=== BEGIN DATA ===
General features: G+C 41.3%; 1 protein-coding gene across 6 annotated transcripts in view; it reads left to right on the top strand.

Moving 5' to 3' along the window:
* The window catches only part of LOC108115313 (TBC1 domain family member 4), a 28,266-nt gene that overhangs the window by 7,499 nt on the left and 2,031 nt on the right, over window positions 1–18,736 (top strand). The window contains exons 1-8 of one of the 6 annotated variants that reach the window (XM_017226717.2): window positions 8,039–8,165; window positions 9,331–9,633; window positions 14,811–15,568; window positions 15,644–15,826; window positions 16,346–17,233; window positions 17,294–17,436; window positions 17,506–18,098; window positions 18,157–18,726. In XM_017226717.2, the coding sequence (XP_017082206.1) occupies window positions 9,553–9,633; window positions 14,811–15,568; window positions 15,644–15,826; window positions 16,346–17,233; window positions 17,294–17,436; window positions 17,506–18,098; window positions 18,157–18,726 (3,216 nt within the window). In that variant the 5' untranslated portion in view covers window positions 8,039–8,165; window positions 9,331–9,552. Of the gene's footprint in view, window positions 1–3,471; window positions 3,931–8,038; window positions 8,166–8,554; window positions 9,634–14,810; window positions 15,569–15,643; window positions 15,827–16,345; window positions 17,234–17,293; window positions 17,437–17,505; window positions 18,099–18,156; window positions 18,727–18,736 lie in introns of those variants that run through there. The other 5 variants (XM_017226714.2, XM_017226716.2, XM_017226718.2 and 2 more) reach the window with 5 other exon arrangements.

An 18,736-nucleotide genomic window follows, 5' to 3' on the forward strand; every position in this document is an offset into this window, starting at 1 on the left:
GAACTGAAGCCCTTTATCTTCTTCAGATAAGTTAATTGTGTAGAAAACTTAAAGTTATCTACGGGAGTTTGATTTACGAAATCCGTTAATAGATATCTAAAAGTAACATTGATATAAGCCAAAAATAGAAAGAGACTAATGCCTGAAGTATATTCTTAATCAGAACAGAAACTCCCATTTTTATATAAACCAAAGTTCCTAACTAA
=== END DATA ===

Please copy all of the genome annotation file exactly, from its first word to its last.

General features: G+C 41.3%; 1 protein-coding gene across 6 annotated transcripts in view; it reads left to right on the top strand.

Moving 5' to 3' along the window:
* The window catches only part of LOC108115313 (TBC1 domain family member 4), a 28,266-nt gene that overhangs the window by 7,499 nt on the left and 2,031 nt on the right, over window positions 1–18,736 (top strand). The window contains exons 1-8 of one of the 6 annotated variants that reach the window (XM_017226717.2): window positions 8,039–8,165; window positions 9,331–9,633; window positions 14,811–15,568; window positions 15,644–15,826; window positions 16,346–17,233; window positions 17,294–17,436; window positions 17,506–18,098; window positions 18,157–18,726. In XM_017226717.2, the coding sequence (XP_017082206.1) occupies window positions 9,553–9,633; window positions 14,811–15,568; window positions 15,644–15,826; window positions 16,346–17,233; window positions 17,294–17,436; window positions 17,506–18,098; window positions 18,157–18,726 (3,216 nt within the window). In that variant the 5' untranslated portion in view covers window positions 8,039–8,165; window positions 9,331–9,552. Of the gene's footprint in view, window positions 1–3,471; window positions 3,931–8,038; window positions 8,166–8,554; window positions 9,634–14,810; window positions 15,569–15,643; window positions 15,827–16,345; window positions 17,234–17,293; window positions 17,437–17,505; window positions 18,099–18,156; window positions 18,727–18,736 lie in introns of those variants that run through there. The other 5 variants (XM_017226714.2, XM_017226716.2, XM_017226718.2 and 2 more) reach the window with 5 other exon arrangements.

An 18,736-nucleotide genomic window follows, 5' to 3' on the forward strand; every position in this document is an offset into this window, starting at 1 on the left:
GAACTGAAGCCCTTTATCTTCTTCAGATAAGTTAATTGTGTAGAAAACTTAAAGTTATCTACGGGAGTTTGATTTACGAAATCCGTTAATAGATATCTAAAAGTAACATTGATATAAGCCAAAAATAGAAAGAGACTAATGCCTGAAGTATATTCTTAATCAGAACAGAAACTCCCATTTTTATATAAACCAAAGTTCCTAACTAA